Ten years on from successfully co-hosting UEFA Euro 2012 with Poland, Ukraine has fell on troubled times with the ongoing conflict with Russia. The tournament was the third European Championship to be co-hosted after Belgium/Netherlands in 2000 and Austria/Switzerland in 2008, with eight venues used in eight different cities – four in Poland and four in Ukraine.
Five new stadiums were built, with each of the four group’s matches played in two stadiums. The tournament was the last to be played with 16 teams before being expanded to 24 teams for UEFA Euro 2016 in France.
Group A – Poland, Greece, Russia, Czech Republic
Group B – Netherlands, Denmark, Germany, Portugal
Group C – Spain, Italy, Republic of Ireland, Croatia
Group D – Ukraine, Sweden, France, England
Neither host made it through the group stages, whilst the Netherlands also exited after failing to win a match. In the quarter-finals, England lost to Italy on penalties – a feat that would be repeated eight years later at the Final of UEFA Euro 2020. In the semi-finals Spain defeated Portugal on penalties, whilst Italy beat Germany 2-1.
Stadion Narodowy (Warsaw)
The 58,580 capacity stadium would go on to host three group matches (including the opening match featuring Poland), a quarter-final which Portugal beat Czech Republic 1-0 and semi-final. In the semi-final, Italy defeated Germany 2-1 as they would go on to lose the Final in Kiev to Spain.
Since the Euros, the stadium has continued to be used as the primary home of the Poland national football team and hosted the 2015 UEFA Europa League Final, with Sevilla of Spain defeating Dnipro of Ukraine 3-2.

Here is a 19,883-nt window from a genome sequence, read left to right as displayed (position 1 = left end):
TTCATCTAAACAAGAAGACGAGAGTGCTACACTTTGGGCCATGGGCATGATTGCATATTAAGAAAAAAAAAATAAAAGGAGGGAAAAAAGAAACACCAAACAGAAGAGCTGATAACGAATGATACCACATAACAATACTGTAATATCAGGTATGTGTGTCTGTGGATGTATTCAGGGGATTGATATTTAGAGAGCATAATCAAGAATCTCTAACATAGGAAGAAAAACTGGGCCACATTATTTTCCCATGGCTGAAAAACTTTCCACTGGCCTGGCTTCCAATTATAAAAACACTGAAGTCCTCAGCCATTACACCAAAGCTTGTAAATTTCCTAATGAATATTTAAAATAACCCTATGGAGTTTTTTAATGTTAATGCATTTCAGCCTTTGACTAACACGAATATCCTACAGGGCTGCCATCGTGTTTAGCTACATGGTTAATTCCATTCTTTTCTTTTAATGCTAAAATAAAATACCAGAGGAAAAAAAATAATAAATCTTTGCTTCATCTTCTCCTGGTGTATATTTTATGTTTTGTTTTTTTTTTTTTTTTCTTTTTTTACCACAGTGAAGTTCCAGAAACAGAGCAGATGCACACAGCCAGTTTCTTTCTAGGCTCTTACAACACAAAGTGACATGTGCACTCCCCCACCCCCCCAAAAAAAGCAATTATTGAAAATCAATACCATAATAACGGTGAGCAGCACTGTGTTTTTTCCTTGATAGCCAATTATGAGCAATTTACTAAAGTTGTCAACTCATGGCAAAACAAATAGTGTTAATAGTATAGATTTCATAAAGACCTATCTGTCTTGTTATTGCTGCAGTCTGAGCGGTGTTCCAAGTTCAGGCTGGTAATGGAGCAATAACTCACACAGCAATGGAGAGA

Stadion Wroclaw (Wroclaw)
Stadion Wroclaw opened on the 10th September 2011 with a boxing match between Tomasz Adamek and Vitali Klitschko for the WBC heavyweight title, with Klitschko winning by TKO in the 10th round in front of a crowd of 42,000.
Three group matches of UEFA Euro 2012 were held in Wroclaw, all involving the Czech Republic – Russia winning 4-1, the Czech’s then beating Greece 2-1 and then taking a 1-0 victory over the co-hosts Poland.
Poland have since played a number of internationals in the stadium and the stadium continues to be used as the home of Śląsk Wrocław.
Stadion Gdańsk (Gdańsk)
The Stadion Gdańsk opened in mid-2011 with a capacity of 41,620 ahead of Poland jointly hosting UEFA Euro 2012, going on to host all three of Spain’s group matches, as well as a Quarter-final in which Germany beat Greece.
Since it opened, the stadium has been the home of local side, Lechia Gdańsk and continues to host international football as Poland regular play matches at the Stadion Energa Gdańsk. The stadium was due to host the 2020 UEFA Europa League Final but this was pushed back held to 2021 due to the Covid-19 pandemic. The match saw Spanish club Villarreal of Spain defeated Manchester United 11-10 on penalties after initially playing out a 1-1 draw.
Stadion Miejski (Poznan)
Stadion Poznań (also known as Stadion Miejski) has been the home stadium of Lech Poznań since it first opened in 1980. Reconstruction of the stadium began in 2003, with plans upgraded to ensure Stadion Poznań was eligible to host matches at UEFA Euro 2012. The works were completed in 2010 with capacity set at 43,269.